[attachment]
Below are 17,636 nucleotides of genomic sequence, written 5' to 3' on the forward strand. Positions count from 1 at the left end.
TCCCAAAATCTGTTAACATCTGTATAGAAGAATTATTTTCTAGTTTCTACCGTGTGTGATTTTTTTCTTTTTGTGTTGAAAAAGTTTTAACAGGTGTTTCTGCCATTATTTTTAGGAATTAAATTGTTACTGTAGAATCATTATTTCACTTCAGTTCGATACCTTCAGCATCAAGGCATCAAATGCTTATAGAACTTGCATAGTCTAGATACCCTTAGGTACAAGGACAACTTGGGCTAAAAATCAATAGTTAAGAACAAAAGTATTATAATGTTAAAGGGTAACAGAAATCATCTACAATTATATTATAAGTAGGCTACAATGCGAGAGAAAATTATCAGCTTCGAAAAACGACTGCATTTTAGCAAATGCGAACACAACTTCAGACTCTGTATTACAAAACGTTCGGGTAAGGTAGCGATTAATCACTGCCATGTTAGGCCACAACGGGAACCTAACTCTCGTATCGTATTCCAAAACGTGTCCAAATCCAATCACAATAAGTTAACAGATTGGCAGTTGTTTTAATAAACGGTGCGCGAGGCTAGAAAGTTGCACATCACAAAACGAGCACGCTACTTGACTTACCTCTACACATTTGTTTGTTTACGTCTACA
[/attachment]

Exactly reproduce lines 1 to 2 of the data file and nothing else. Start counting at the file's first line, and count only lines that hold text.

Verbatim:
Below are 17,636 nucleotides of genomic sequence, written 5' to 3' on the forward strand. Positions count from 1 at the left end.
TCCCAAAATCTGTTAACATCTGTATAGAAGAATTATTTTCTAGTTTCTACCGTGTGTGATTTTTTTCTTTTTGTGTTGAAAAAGTTTTAACAGGTGTTTCTGCCATTATTTTTAGGAATTAAATTGTTACTGTAGAATCATTATTTCACTTCAGTTCGATACCTTCAGCATCAAGGCATCAAATGCTTATAGAACTTGCATAGTCTAGATACCCTTAGGTACAAGGACAACTTGGGCTAAAAATCAATAGTTAAGAACAAAAGTATTATAATGTTAAAGGGTAACAGAAATCATCTACAATTATATTATAAGTAGGCTACAATGCGAGAGAAAATTATCAGCTTCGAAAAACGACTGCATTTTAGCAAATGCGAACACAACTTCAGACTCTGTATTACAAAACGTTCGGGTAAGGTAGCGATTAATCACTGCCATGTTAGGCCACAACGGGAACCTAACTCTCGTATCGTATTCCAAAACGTGTCCAAATCCAATCACAATAAGTTAACAGATTGGCAGTTGTTTTAATAAACGGTGCGCGAGGCTAGAAAGTTGCACATCACAAAACGAGCACGCTACTTGACTTACCTCTACACATTTGTTTGTTTACGTCTACA